Legislature should act on criminal justice reform, before it’s too late
The Mississippi legislature is nearly halfway through their 2021 session. Every year when the legislature convenes in Jackson, they are faced with hundreds of new policy proposals, many of them intended to address problems faced by the state of Mississippi. This year is no different, and legislators are considering several bills aimed at addressing the state’s ongoing prison crisis.
Although the prison crisis might not be top of mind for many Mississippians, it presents an enormous challenge to the state, and if not addressed soon, it has the potential to negatively impact every other facet of state government.
Just over a year ago, a rash of violence erupted in state prison facilities, making national headlines. Since December 2019, 120 people have died in state correctional custody, and that number continues to rise on a regular basis. Many of these individuals were not serving life sentences. Some of them were imprisoned for drug offenses and scheduled to be released soon. Because the state has a basic constitutional duty to protect the people in its custody, the Trump Administration’s Department of Justice launched an investigation into Mississippi prisons in 2020.
That investigation is ongoing under President Biden’s Attorney General, Merrick Garland. A similar investigation in Alabama has forced the state to spends hundreds of millions of new taxpayer dollars on its prisons, and there’s good reason to believe that Mississippi could be facing a similar situation if policymakers don’t act now.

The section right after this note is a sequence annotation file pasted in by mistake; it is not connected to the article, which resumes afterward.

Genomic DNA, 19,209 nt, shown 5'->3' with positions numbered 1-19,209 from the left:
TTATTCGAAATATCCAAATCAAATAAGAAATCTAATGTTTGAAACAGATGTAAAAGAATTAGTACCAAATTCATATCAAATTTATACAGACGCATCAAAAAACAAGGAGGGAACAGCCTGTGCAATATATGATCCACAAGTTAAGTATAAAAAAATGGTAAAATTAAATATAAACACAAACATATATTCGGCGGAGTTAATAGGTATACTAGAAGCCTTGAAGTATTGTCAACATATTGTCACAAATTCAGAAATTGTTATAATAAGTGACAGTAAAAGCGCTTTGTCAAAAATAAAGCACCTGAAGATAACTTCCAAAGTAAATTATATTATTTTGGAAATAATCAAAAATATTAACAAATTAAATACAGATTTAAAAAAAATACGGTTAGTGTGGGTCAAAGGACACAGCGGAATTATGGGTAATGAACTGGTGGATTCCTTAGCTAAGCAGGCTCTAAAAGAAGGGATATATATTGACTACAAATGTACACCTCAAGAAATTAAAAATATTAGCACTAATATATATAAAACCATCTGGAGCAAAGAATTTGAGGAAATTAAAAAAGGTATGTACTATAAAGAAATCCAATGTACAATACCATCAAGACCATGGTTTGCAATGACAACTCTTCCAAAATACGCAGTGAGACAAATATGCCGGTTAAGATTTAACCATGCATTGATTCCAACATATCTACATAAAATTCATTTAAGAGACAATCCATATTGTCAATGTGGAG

The problems with Mississippi’s prisons can be traced to two issues. First, the state’s incarceration rate is unsustainable. Mississippi has the second highest incarceration rate in the country, and housing inmates is expensive – $18,000 per year, per person incarcerated. Secondly, the state’s outdated laws mean that a majority of people incarcerated have no possibility for parole, eliminating a positive incentive to help encourage rehabilitation while incarcerated.
This dynamic creates a particularly dangerous environment inside Mississippi prisons and puts public safety at risk. Data shows that over 90 percent of the people currently incarcerated in Mississippi will be released at some point. They will either re-enter our communities better or worse than when they entered prison. Expanding parole eligibility would provide the state with a desperately needed tool to encourage rehabilitation, while also providing a procedural safeguard against releasing those who pose a threat to public safety. Texas has taken similar steps and seen its prison costs decline while crime there remains low.
Mississippi taxpayers spent over $3.2 billion over the last decade to maintain its overly large prison system, and that number could quickly balloon if the federal government forces the state to spend additional dollars on prisons. This would also force state legislators to divert scarce tax dollars from other priorities like education and roads.
By acting now to expand parole, policymakers can proactively address the problems in state prisons to deliver better results for Mississippi taxpayers.